(Please note that this is based on my own experience of eating disorders with anorexia and bulimia, I can’t speak for all eating disorders and would welcome views from across the spectrum)
Last week was Mental Health Awareness Week which focused specifically around the theme of body image.
I put out a small post on my Instagram mentioning how I’ve recovered from past eating disorders but now campaign for mental health awareness and had a couple of people reach out to me about their experiences with their own or friend’s eating disorders. I always welcome people reaching out to each other particularly around eating disorders to encourage you to talk about it instead of keeping it all hidden away. Interestingly, these conversations turned to yoga as it’s no secret I am a bit of an avid yogi!
So then I began really thinking of all the ways yoga could actually hopefully help you on the path to recovery. I’ve tried to summarise this down to 5 reasons:
1. You switch off.
If you have an eating disorder you are probably consumed by it. It’s probably all you think about. How hungry you are, what lie you need to tell your friends later. That comment someone made. Planning for how much weight you’re going to lose still. It. Is. EXHAUSTING. Yoga is a moving meditation. For the one hour you are on your mat, you are focused on your breath. Your movements, losing yourself in the flow of it...ok and maybe how much you hate chair pose.
2. You respect your body.
So often with eating disorders you are hating your body. Picking at your flaws. Seeing all the faults you want to change. When I used to run long distance I would get stupidly competitive, time myself and get so nervous before I just went out for an afternoon jog. Count how many calories I burned, not let myself stop until I had finished the distance I told myself I would do, no matter how tired I was. That’s not relaxing!! In yoga you can make amazing progressions and learn some interesting and challenging poses or asanas but you are using your own body weight, not using weights at the gym you probably shouldn’t be pushing yourself to lift. You are there on the mat for one hour, to move your body and FEEL GOOD doing it. It’s all about re-wiring that philosophy from pushing yourself to accepting yourself.
Which brings me onto my next point -
3. It’s a non-competitive community.
Yoga is non-judgemental. I can probably say that every single class I’ve been to the teacher ALWAYS encourages you to back off if it doesn’t feel right. A good yoga instructor will never push you to do what your body doesn’t want to do. “If you want to spend the entire class in child’s pose, please do” one of my teachers says. He says he would be happy if we did because then you are being strong enough to know and accept what your body needs and sometimes that’s more powerful than trying to do a pose your body and mind don’t want to do. Your yoga studio or your mat is a SAFE SPACE.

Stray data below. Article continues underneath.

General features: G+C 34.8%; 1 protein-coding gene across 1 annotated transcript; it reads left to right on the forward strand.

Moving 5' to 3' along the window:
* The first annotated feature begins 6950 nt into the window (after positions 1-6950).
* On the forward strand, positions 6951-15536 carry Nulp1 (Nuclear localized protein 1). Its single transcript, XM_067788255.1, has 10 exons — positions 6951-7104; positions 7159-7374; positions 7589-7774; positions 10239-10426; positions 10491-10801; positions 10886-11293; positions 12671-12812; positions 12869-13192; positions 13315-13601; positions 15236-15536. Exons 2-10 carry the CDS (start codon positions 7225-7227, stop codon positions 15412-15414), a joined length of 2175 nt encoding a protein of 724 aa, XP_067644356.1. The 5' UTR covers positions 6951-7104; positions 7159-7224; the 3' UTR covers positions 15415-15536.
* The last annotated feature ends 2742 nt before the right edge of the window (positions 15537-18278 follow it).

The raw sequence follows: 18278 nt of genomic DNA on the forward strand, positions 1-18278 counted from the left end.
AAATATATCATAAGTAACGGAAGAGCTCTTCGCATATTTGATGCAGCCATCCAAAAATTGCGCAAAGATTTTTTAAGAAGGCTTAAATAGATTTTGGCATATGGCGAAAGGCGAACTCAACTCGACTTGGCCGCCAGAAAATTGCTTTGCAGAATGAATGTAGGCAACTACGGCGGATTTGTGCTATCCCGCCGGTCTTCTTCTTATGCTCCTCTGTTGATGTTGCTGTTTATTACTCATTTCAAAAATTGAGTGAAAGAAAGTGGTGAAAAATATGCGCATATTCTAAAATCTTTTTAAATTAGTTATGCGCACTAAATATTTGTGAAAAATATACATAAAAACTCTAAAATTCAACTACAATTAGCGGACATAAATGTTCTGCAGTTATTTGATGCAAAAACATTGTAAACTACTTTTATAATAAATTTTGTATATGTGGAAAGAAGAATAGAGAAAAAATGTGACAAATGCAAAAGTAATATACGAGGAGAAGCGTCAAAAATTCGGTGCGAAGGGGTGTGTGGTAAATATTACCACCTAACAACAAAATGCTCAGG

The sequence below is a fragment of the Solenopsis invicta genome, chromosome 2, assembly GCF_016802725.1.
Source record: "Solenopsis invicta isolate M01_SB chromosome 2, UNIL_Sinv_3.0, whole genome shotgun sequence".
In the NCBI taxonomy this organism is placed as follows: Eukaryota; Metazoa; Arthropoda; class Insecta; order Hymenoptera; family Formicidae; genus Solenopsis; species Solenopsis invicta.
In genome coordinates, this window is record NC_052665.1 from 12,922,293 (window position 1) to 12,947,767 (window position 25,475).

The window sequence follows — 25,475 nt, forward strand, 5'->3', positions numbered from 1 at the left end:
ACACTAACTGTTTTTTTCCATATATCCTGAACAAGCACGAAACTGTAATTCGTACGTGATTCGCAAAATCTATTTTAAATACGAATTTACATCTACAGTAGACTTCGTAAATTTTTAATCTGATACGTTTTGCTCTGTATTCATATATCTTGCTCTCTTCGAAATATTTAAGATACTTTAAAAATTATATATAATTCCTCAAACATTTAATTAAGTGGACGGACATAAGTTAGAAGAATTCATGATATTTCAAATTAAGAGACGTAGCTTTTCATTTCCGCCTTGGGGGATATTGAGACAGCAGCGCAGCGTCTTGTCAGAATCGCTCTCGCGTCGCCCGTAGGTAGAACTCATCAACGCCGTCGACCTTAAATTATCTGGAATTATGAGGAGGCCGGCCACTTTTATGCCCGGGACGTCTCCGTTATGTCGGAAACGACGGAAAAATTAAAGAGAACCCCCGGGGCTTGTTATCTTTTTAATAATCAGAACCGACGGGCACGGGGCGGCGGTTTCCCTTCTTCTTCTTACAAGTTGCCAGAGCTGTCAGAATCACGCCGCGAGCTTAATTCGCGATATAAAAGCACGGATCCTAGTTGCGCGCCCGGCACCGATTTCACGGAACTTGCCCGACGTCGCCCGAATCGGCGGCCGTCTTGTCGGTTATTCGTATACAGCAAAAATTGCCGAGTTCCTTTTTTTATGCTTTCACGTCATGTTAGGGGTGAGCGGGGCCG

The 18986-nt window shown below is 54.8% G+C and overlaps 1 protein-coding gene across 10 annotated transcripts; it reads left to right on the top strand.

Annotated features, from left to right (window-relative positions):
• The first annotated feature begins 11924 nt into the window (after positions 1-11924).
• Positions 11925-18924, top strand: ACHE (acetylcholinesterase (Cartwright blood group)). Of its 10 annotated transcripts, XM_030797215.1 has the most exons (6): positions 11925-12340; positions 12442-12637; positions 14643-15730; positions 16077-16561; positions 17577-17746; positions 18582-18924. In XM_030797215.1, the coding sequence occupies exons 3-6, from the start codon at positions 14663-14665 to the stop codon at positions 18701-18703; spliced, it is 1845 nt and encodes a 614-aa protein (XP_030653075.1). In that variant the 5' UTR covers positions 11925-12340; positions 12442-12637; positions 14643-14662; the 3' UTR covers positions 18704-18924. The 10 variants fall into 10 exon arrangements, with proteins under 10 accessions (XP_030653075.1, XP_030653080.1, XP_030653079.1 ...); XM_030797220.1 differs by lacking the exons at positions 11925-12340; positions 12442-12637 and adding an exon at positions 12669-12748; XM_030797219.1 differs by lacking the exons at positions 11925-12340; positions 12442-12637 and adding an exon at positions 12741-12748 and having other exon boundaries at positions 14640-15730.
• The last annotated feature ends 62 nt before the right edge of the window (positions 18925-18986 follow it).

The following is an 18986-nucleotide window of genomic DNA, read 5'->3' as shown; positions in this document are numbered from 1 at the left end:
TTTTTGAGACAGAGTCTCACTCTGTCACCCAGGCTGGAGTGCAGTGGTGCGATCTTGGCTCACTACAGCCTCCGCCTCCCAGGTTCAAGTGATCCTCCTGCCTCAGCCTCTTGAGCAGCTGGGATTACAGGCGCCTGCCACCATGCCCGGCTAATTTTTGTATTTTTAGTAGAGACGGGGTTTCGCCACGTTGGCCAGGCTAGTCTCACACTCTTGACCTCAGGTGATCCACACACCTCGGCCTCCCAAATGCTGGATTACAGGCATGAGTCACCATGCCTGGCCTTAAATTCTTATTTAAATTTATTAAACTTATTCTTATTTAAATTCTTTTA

4. Strong not skinny.
I remember one of the things I was scared of about recovering from anorexia was that I was going to get ‘fat’. Whenever someone would say ‘oh you look well’ I would panic that that meant I’d gained weight. I’m sure if you’re reading this you can relate. ‘Recovery’ seemed synonymous with ‘gaining weight’ and I thought people wouldn’t leave me alone until I was ‘fat’. Well that’s just not true. Let’s grow stronger not weaker! Feel energised not drained! Rested not exhausted!!
It’s been so amazing to feel my body become stronger from my own practise. I don’t lift weights, I move my body. I play with headstands and handstands instead of my food, I practise love and kindness instead of self-hate. And you know what - yes, I traded in my skin tight jeans for Buddha pants and dungarees because let’s be real they are far more comfy and fun and basically you are always yoga ready so, yes please.
5. You meet amazing like-minded people.
Eating disorders can be lonely as hell. Secret bathroom visits, sneaking out for a run, hiding food or eating in secret. You lie to your partners, parents, housemates. It is just you and your mind where your eating disorder lives.
Well, yoga classes / retreats / studios can be the best place to meet just some bloody lovely, super chill, non-judgemental people! Even on social media I’ve connected with so many yogis in the yoga community around the world all of whom just want to encourage, share and learn from each other. Nothing needs to be a secret because no one is going to judge you. Thank you to the teachers I’ve had who have led me to this point. Yoga has been the best thing I’ve ever started.
SO. Join me in THIS journey. Not the one you might be on currently. If anyone wants to start a self-love yoga club or come along for some super chill yoga times hit me UP!